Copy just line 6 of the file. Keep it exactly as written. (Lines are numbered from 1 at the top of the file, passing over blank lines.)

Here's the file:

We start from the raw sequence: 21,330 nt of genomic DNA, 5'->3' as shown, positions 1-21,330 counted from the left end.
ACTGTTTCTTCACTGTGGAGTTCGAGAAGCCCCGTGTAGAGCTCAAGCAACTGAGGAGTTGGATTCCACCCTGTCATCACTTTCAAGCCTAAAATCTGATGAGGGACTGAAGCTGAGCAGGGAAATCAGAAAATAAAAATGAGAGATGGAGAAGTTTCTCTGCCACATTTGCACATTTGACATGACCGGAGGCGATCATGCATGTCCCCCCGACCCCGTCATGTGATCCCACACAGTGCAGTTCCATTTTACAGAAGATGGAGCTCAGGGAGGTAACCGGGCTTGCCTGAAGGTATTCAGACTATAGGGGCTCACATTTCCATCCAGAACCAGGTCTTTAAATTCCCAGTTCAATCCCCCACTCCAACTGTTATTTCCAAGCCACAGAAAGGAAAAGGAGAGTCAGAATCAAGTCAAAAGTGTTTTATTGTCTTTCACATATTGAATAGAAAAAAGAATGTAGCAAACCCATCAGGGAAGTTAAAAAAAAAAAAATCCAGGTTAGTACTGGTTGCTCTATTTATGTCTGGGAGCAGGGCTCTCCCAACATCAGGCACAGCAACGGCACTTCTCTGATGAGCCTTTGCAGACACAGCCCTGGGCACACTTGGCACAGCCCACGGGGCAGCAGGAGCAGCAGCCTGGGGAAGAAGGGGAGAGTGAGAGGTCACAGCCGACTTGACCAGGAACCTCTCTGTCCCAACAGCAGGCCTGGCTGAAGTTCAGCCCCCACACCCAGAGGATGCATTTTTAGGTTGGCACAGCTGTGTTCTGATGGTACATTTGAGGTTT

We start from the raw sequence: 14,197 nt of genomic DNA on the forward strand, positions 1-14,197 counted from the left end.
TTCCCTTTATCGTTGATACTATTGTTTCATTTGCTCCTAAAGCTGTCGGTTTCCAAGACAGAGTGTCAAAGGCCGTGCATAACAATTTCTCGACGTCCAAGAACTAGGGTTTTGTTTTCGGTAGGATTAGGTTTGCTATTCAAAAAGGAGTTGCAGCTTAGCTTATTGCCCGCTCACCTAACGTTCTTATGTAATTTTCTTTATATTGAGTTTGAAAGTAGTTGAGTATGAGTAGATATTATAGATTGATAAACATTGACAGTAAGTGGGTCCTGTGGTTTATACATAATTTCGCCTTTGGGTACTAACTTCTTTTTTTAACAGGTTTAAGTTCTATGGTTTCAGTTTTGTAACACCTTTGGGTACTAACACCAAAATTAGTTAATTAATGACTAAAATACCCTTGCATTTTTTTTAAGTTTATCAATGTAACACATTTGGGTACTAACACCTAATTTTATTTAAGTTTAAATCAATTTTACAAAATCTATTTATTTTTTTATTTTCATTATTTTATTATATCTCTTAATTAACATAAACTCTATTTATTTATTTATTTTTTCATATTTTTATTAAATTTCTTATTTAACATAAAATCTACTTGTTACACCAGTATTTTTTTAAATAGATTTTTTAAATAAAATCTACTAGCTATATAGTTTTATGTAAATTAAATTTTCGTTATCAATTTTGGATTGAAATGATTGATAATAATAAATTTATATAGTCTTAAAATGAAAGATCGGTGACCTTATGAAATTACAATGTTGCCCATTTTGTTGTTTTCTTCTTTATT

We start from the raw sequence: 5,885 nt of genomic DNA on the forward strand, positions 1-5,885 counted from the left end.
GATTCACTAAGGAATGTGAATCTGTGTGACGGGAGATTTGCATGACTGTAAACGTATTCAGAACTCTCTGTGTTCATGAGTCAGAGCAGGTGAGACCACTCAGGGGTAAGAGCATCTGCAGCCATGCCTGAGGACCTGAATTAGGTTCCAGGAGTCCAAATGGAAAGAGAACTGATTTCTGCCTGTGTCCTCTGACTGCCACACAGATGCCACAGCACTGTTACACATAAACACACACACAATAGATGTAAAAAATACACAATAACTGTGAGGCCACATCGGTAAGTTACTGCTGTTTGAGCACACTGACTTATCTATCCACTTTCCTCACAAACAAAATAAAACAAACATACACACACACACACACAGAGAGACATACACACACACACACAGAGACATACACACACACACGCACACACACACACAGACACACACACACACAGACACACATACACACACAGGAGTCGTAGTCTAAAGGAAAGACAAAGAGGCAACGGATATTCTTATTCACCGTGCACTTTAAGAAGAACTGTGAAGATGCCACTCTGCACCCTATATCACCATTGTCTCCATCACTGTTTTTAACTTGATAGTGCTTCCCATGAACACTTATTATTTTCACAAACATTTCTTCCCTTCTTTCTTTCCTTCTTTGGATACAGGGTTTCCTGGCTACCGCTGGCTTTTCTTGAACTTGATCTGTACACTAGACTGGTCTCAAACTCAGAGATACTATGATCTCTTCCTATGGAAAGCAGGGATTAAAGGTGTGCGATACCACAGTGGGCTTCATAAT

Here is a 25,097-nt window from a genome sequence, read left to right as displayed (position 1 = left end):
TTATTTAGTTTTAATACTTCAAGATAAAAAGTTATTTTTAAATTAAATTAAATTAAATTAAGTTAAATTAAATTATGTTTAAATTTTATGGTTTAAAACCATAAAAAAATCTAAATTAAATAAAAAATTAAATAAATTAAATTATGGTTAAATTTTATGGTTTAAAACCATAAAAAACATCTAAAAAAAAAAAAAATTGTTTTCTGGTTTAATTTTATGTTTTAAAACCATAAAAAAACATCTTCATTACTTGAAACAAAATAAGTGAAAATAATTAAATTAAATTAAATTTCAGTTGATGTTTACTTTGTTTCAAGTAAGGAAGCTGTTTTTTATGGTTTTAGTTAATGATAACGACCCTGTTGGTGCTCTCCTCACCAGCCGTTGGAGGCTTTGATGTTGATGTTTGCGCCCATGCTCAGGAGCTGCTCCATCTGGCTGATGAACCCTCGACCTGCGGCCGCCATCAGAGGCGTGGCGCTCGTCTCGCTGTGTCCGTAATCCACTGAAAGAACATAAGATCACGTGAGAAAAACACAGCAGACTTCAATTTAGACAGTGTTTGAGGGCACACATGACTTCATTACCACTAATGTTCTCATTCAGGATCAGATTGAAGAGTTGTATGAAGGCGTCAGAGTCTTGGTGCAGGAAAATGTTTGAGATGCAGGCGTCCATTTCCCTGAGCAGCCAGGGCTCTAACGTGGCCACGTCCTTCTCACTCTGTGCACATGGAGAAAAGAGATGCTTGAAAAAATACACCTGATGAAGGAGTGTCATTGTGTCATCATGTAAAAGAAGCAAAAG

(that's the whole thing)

GATTCACTAAGGAATGTGAATCTGTGTGACGGGAGATTTGCATGACTGTAAACGTATTCAGAACTCTCTGTGTTCATGAGTCAGAGCAGGTGAGACCACTCAGGGGTAAGAGCATCTGCAGCCATGCCTGAGGACCTGAATTAGGTTCCAGGAGTCCAAATGGAAAGAGAACTGATTTCTGCCTGTGTCCTCTGACTGCCACACAGATGCCACAGCACTGTTACACATAAACACACACACAATAGATGTAAAAAATACACAATAACTGTGAGGCCACATCGGTAAGTTACTGCTGTTTGAGCACACTGACTTATCTATCCACTTTCCTCACAAACAAAATAAAACAAACATACACACACACACACACAGAGAGACATACACACACACACACAGAGACATACACACACACACGCACACACACACACAGACACACACACACACAGACACACATACACACACAGGAGTCGTAGTCTAAAGGAAAGACAAAGAGGCAACGGATATTCTTATTCACCGTGCACTTTAAGAAGAACTGTGAAGATGCCACTCTGCACCCTATATCACCATTGTCTCCATCACTGTTTTTAACTTGATAGTGCTTCCCATGAACACTTATTATTTTCACAAACATTTCTTCCCTTCTTTCTTTCCTTCTTTGGATACAGGGTTTCCTGGCTACCGCTGGCTTTTCTTGAACTTGATCTGTACACTAGACTGGTCTCAAACTCAGAGATACTATGATCTCTTCCTATGGAAAGCAGGGATTAAAGGTGTGCGATACCACAGTGGGCTTCATAAT